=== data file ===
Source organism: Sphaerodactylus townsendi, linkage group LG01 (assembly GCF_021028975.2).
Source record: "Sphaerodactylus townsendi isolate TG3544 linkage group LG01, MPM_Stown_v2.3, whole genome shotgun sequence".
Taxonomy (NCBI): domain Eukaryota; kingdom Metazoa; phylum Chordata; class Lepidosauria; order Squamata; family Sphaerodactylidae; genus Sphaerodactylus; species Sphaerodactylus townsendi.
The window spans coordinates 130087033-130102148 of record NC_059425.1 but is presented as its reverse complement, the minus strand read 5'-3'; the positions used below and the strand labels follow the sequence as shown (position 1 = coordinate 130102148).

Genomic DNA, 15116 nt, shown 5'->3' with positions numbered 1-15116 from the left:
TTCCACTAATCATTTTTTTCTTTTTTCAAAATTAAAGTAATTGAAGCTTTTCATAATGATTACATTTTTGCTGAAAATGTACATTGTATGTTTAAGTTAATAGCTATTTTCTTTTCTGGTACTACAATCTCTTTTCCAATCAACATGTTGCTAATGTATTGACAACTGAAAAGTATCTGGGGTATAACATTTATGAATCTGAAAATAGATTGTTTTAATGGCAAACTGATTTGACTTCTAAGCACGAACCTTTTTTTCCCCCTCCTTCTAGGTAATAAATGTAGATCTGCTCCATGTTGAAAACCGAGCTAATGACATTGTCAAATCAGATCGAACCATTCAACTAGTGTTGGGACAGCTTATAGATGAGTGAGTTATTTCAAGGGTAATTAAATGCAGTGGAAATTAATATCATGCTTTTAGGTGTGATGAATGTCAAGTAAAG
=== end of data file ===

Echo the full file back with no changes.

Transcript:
Source organism: Sphaerodactylus townsendi, linkage group LG01 (assembly GCF_021028975.2).
Source record: "Sphaerodactylus townsendi isolate TG3544 linkage group LG01, MPM_Stown_v2.3, whole genome shotgun sequence".
Taxonomy (NCBI): domain Eukaryota; kingdom Metazoa; phylum Chordata; class Lepidosauria; order Squamata; family Sphaerodactylidae; genus Sphaerodactylus; species Sphaerodactylus townsendi.
The window spans coordinates 130087033-130102148 of record NC_059425.1 but is presented as its reverse complement, the minus strand read 5'-3'; the positions used below and the strand labels follow the sequence as shown (position 1 = coordinate 130102148).

Genomic DNA, 15116 nt, shown 5'->3' with positions numbered 1-15116 from the left:
TTCCACTAATCATTTTTTTCTTTTTTCAAAATTAAAGTAATTGAAGCTTTTCATAATGATTACATTTTTGCTGAAAATGTACATTGTATGTTTAAGTTAATAGCTATTTTCTTTTCTGGTACTACAATCTCTTTTCCAATCAACATGTTGCTAATGTATTGACAACTGAAAAGTATCTGGGGTATAACATTTATGAATCTGAAAATAGATTGTTTTAATGGCAAACTGATTTGACTTCTAAGCACGAACCTTTTTTTCCCCCTCCTTCTAGGTAATAAATGTAGATCTGCTCCATGTTGAAAACCGAGCTAATGACATTGTCAAATCAGATCGAACCATTCAACTAGTGTTGGGACAGCTTATAGATGAGTGAGTTATTTCAAGGGTAATTAAATGCAGTGGAAATTAATATCATGCTTTTAGGTGTGATGAATGTCAAGTAAAG